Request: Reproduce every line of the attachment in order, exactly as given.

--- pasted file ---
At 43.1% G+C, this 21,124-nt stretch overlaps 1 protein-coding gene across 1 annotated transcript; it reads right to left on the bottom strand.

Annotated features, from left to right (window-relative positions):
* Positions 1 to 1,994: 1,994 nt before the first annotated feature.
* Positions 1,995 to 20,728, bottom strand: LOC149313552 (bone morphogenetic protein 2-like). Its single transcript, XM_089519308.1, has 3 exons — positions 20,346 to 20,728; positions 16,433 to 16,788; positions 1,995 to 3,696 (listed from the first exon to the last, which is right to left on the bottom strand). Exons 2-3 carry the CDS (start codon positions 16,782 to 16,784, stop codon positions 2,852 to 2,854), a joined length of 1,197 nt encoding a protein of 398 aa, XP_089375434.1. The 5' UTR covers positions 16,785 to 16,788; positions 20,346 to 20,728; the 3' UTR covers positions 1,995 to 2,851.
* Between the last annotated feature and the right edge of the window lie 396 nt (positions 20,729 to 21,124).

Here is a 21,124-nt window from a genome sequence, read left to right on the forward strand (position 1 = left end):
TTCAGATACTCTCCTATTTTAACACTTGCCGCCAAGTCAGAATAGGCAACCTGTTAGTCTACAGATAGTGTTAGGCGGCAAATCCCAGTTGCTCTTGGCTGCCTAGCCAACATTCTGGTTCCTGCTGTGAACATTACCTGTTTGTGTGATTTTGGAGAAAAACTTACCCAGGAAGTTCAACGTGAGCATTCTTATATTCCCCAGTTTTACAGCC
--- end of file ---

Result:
At 43.1% G+C, this 21,124-nt stretch overlaps 1 protein-coding gene across 1 annotated transcript; it reads right to left on the bottom strand.

Annotated features, from left to right (window-relative positions):
* Positions 1 to 1,994: 1,994 nt before the first annotated feature.
* Positions 1,995 to 20,728, bottom strand: LOC149313552 (bone morphogenetic protein 2-like). Its single transcript, XM_089519308.1, has 3 exons — positions 20,346 to 20,728; positions 16,433 to 16,788; positions 1,995 to 3,696 (listed from the first exon to the last, which is right to left on the bottom strand). Exons 2-3 carry the CDS (start codon positions 16,782 to 16,784, stop codon positions 2,852 to 2,854), a joined length of 1,197 nt encoding a protein of 398 aa, XP_089375434.1. The 5' UTR covers positions 16,785 to 16,788; positions 20,346 to 20,728; the 3' UTR covers positions 1,995 to 2,851.
* Between the last annotated feature and the right edge of the window lie 396 nt (positions 20,729 to 21,124).

Here is a 21,124-nt window from a genome sequence, read left to right on the forward strand (position 1 = left end):
TTCAGATACTCTCCTATTTTAACACTTGCCGCCAAGTCAGAATAGGCAACCTGTTAGTCTACAGATAGTGTTAGGCGGCAAATCCCAGTTGCTCTTGGCTGCCTAGCCAACATTCTGGTTCCTGCTGTGAACATTACCTGTTTGTGTGATTTTGGAGAAAAACTTACCCAGGAAGTTCAACGTGAGCATTCTTATATTCCCCAGTTTTACAGCC